At the organizational level, nurses, nurse managers, physicians, administrators, and chief nursing and chief medical executives are part of the decision process. This was found to be especially effective during the pandemic. According to the American Association of Critical Care Nurses, direct care nurses, nurse leaders, and organizational leaders came together to support clinical care best practices at all levels, starting with the nursing process (assess, diagnose, plan, and evaluate).
A Comprehensive Nursing Education for Your Future
The future of nursing is in the hands of clinicians who are just now coming into the workforce. This is a time of great change in health care. Hawai‘i Pacific University’s online Bachelor of Science in Nursing to Doctor of Nursing Practice program prepares nurses to excel in this new world with a curriculum that supports clinical decision-making and critical thinking. Take the first step into your future today.
The Importance of a Nurse’s Role in Patient Safety
What Is Evidence-Based Practice in Nursing?
Nursing Advocacy: The Role of Nurses Advocating for Patients
Agency for Healthcare Research and Quality, “Chapter 2. What Is Care Coordination?”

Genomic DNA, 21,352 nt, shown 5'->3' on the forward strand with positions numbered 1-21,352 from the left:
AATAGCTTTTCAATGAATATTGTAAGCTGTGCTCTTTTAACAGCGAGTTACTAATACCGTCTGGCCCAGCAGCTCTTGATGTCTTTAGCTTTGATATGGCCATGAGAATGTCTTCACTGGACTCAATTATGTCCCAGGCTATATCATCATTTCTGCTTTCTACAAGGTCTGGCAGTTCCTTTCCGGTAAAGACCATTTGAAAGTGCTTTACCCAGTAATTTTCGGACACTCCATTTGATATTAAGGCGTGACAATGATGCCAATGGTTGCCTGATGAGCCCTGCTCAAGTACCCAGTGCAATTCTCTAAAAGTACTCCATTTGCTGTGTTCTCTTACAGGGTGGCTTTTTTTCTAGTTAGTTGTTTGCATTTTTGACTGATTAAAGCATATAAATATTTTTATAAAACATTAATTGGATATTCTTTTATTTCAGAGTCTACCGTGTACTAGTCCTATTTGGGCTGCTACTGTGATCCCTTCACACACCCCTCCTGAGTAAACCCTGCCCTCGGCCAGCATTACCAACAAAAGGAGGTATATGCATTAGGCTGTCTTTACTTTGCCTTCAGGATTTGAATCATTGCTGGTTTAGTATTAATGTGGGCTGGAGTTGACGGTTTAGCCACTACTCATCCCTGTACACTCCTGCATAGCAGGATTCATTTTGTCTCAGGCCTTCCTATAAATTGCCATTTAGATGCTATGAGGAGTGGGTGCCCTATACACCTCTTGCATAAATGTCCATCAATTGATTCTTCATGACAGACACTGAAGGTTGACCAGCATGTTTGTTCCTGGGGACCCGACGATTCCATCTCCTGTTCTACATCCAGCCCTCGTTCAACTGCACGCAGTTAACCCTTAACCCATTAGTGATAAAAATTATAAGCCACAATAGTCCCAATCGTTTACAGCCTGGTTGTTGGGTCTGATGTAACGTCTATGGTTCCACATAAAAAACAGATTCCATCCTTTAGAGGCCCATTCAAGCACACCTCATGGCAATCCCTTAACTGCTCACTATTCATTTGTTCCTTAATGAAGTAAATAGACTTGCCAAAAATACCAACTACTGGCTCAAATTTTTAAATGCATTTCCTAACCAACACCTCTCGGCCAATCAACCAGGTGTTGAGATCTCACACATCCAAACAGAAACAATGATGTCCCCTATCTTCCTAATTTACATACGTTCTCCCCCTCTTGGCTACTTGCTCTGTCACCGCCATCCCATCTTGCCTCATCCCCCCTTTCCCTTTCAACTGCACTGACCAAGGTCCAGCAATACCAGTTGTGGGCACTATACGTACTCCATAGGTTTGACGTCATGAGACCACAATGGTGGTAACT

American Association of Critical-Care Nurses, Effective Decision Making
American Association of Critical-Care Nurses, “Effective Decision-Making During the Pandemic”
American Association of Nursing Colleges, “Hospitals Innovate Amid Dire Nursing Shortages”
BMC Nursing, “Shared Clinical Decision-Making Experiences in Nursing: A Qualitative Study”
BMJ Open Quality, “Catheter-Associated Urinary Tract Infection Reduction in Critical Care Units: A Bundled Care Model”
JMIR Publications, “Clinical Impact of an Analytic Tool for Predicting the Fall Risk in Inpatients: Controlled Interrupted Time Series”
Nursing-Writing, “Clinical Decision Making in Nursing Scenarios”
PLoS One, “Identifying Factors That Nurses Consider in the Decision-Making Process Related to Patient Care During the COVID-19 Pandemic”
RN.org, “Critical Thinking in Nursing: Decision-Making and Problem-Solving”